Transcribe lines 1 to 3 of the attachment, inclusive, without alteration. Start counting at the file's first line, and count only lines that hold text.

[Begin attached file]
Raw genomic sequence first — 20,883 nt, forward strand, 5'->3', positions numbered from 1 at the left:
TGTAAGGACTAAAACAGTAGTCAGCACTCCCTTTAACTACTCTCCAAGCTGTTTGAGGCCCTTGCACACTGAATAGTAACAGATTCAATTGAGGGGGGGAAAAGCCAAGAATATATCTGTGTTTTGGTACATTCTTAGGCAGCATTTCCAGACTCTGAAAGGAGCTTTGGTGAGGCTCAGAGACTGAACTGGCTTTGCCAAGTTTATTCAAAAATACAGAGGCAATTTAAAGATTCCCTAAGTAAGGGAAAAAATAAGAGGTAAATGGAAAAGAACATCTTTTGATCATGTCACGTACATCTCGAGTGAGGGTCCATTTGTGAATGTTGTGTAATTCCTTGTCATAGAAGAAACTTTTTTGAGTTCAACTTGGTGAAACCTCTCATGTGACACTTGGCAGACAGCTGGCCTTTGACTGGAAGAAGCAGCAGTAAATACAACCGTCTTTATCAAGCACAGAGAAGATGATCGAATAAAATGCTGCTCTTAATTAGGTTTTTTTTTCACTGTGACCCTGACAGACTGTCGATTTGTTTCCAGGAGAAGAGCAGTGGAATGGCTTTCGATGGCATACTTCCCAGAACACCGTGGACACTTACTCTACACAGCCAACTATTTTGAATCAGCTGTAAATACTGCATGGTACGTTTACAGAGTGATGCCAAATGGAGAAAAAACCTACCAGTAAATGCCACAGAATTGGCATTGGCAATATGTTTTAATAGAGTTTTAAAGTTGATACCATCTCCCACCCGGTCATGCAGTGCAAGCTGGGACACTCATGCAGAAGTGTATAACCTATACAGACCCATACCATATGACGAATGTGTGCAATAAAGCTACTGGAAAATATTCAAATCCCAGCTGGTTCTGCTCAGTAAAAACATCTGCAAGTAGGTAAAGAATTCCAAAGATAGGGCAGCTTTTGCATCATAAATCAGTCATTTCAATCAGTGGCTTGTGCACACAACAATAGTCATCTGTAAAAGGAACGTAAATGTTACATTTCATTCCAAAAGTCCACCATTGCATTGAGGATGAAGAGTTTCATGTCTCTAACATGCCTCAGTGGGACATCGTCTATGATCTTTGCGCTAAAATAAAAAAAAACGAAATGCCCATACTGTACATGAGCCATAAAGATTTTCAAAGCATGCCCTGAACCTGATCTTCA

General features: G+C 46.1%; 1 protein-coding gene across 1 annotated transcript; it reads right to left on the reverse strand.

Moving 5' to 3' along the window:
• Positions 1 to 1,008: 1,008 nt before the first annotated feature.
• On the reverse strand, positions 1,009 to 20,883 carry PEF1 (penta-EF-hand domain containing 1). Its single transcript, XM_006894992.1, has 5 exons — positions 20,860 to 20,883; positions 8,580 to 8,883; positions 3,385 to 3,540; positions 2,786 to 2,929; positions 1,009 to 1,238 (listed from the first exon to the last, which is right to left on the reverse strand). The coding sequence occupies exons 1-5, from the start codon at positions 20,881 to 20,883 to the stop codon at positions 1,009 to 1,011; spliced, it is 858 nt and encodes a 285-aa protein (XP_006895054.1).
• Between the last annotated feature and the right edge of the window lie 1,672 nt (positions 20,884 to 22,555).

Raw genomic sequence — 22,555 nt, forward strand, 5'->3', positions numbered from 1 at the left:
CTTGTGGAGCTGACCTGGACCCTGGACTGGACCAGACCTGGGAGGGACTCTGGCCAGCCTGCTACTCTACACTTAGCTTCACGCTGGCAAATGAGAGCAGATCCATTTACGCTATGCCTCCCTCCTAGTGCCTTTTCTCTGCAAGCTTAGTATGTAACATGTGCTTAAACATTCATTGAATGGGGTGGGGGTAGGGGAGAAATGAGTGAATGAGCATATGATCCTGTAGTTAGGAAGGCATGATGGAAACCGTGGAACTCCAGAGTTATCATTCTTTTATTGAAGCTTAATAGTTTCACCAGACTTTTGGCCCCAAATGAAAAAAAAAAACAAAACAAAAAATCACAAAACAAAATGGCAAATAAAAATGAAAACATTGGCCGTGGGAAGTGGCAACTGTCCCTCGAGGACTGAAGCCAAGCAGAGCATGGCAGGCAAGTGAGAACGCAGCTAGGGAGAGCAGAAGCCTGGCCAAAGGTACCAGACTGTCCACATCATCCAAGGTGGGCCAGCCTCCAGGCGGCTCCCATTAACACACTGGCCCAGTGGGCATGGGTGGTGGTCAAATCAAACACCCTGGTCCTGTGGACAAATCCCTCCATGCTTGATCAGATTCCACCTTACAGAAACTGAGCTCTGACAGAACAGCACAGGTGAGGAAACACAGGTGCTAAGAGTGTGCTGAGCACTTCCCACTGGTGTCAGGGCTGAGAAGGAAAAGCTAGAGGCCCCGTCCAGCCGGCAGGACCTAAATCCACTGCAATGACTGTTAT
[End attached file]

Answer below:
Raw genomic sequence first — 20,883 nt, forward strand, 5'->3', positions numbered from 1 at the left:
TGTAAGGACTAAAACAGTAGTCAGCACTCCCTTTAACTACTCTCCAAGCTGTTTGAGGCCCTTGCACACTGAATAGTAACAGATTCAATTGAGGGGGGGAAAAGCCAAGAATATATCTGTGTTTTGGTACATTCTTAGGCAGCATTTCCAGACTCTGAAAGGAGCTTTGGTGAGGCTCAGAGACTGAACTGGCTTTGCCAAGTTTATTCAAAAATACAGAGGCAATTTAAAGATTCCCTAAGTAAGGGAAAAAATAAGAGGTAAATGGAAAAGAACATCTTTTGATCATGTCACGTACATCTCGAGTGAGGGTCCATTTGTGAATGTTGTGTAATTCCTTGTCATAGAAGAAACTTTTTTGAGTTCAACTTGGTGAAACCTCTCATGTGACACTTGGCAGACAGCTGGCCTTTGACTGGAAGAAGCAGCAGTAAATACAACCGTCTTTATCAAGCACAGAGAAGATGATCGAATAAAATGCTGCTCTTAATTAGGTTTTTTTTTCACTGTGACCCTGACAGACTGTCGATTTGTTTCCAGGAGAAGAGCAGTGGAATGGCTTTCGATGGCATACTTCCCAGAACACCGTGGACACTTACTCTACACAGCCAACTATTTTGAATCAGCTGTAAATACTGCATGGTACGTTTACAGAGTGATGCCAAATGGAGAAAAAACCTACCAGTAAATGCCACAGAATTGGCATTGGCAATATGTTTTAATAGAGTTTTAAAGTTGATACCATCTCCCACCCGGTCATGCAGTGCAAGCTGGGACACTCATGCAGAAGTGTATAACCTATACAGACCCATACCATATGACGAATGTGTGCAATAAAGCTACTGGAAAATATTCAAATCCCAGCTGGTTCTGCTCAGTAAAAACATCTGCAAGTAGGTAAAGAATTCCAAAGATAGGGCAGCTTTTGCATCATAAATCAGTCATTTCAATCAGTGGCTTGTGCACACAACAATAGTCATCTGTAAAAGGAACGTAAATGTTACATTTCATTCCAAAAGTCCACCATTGCATTGAGGATGAAGAGTTTCATGTCTCTAACATGCCTCAGTGGGACATCGTCTATGATCTTTGCGCTAAAATAAAAAAAAACGAAATGCCCATACTGTACATGAGCCATAAAGATTTTCAAAGCATGCCCTGAACCTGATCTTCA

General features: G+C 46.1%; 1 protein-coding gene across 1 annotated transcript; it reads right to left on the reverse strand.